On the other hand, the Spurs could decide that the progress from the young guys, plus contributions from DeRozan, LaMarcus Aldridge, Rudy Gay, Patty Mills and potentially a veteran free agent addition could be enough to get the franchise back in the playoffs. It would essentially be a redo of last season’s plan, but if the young core takes a step forward, the front office nails the free agency addition and Pop commits to not over relying on his vets, it could work. The downside to this idea is that it’s possible the Spurs still miss the postseason while wasting a year that could have been completely devoted to development, like they largely did this season.
It’s been clear for a while that the Spurs need to decide between rebuilding or attempting to contend for the playoffs. If they once again attempt to do both, this time they will need to nail the execution.
Should Derrick White and Jakob Poeltl get extensions?
Jakob Poeltl just finished his rookie contract and Derrick White finished his third season in the league, which means they are both eligible for extensions. In both cases, the Spurs will have a lot to consider before making a decision.
Poeltl is an elite backup center who could easily start if needed, as he proved in Orlando, where he had the highest net rating on the team by a mile: something that was also true during the rest of the regular season. Beyond his worrying inability to hit free throws, the biggest reason to potentially let him walk is that he’s a traditional big man with little range. His type is not exactly en vogue right now. Yet that could actually make him easy to retain, as the market for him might be small and he could potentially be had for a fair price. Even if Poeltl doesn't progress much, for the right amount he could be a valuable piece that could potentially be movable, if needed.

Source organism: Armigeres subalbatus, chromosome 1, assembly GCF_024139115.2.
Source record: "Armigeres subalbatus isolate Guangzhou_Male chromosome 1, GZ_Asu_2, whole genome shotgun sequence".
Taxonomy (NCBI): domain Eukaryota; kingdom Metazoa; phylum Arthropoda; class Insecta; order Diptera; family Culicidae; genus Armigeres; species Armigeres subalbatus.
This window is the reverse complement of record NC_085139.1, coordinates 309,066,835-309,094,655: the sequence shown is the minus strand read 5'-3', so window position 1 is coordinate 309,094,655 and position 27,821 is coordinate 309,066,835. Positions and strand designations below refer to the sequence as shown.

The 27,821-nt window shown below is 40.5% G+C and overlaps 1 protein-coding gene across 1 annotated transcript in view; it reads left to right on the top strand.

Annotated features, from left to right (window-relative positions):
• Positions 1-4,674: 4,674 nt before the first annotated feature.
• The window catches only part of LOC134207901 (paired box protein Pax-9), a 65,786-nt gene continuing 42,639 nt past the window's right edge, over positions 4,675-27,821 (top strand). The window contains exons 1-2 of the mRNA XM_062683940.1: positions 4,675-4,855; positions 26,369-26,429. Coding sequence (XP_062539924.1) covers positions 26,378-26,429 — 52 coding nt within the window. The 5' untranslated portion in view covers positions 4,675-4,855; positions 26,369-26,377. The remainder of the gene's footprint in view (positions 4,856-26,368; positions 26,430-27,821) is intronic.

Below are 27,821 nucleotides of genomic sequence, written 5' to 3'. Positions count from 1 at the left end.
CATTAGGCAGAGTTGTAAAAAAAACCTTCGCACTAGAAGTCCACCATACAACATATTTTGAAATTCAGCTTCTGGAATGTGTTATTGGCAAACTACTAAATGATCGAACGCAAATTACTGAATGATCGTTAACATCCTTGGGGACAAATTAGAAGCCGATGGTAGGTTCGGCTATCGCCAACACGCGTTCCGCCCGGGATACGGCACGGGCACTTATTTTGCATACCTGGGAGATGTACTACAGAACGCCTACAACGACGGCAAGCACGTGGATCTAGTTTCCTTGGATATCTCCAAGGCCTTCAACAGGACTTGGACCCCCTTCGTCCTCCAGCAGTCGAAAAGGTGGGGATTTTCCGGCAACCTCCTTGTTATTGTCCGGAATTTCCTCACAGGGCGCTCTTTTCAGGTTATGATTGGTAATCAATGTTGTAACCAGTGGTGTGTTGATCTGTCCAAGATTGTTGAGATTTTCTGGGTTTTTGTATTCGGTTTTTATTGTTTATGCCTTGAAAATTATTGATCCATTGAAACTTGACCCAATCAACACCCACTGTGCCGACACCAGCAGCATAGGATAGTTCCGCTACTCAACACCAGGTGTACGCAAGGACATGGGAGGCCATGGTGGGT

As for White, his situation is different, since he would still be under contract next season. For a while San Antonio didn’t offer extension before their players entered restricted free agency, but last offseason Dejounte Murray did sign one, so it seems like the policy has changed. In Murray’s case the Spurs managed to retain him at a very good price, and the same could be possible with White, who might prioritize immediate financial security over the possibility of a big payday later on. If that’s the case, the front office should lock him down as soon as possible, as a multi-year deal would keep him in San Antonio for the entirety of his prime. The only reason not to pull the trigger would be that it would be hard to trade him for a year after he signed, and since he’s arguably the most valuable trade piece the Spurs have, that could be an issue if a star becomes available.
These are the three biggest questions facing the Spurs now that the season is over. We’ll take a closer look at all of them soon because they are all extremely complex.
It will be interesting to see how the front office handles things at this crucial juncture. Hopefully this offseason will prove more fruitful than the last one, as the franchise’s future depends on it.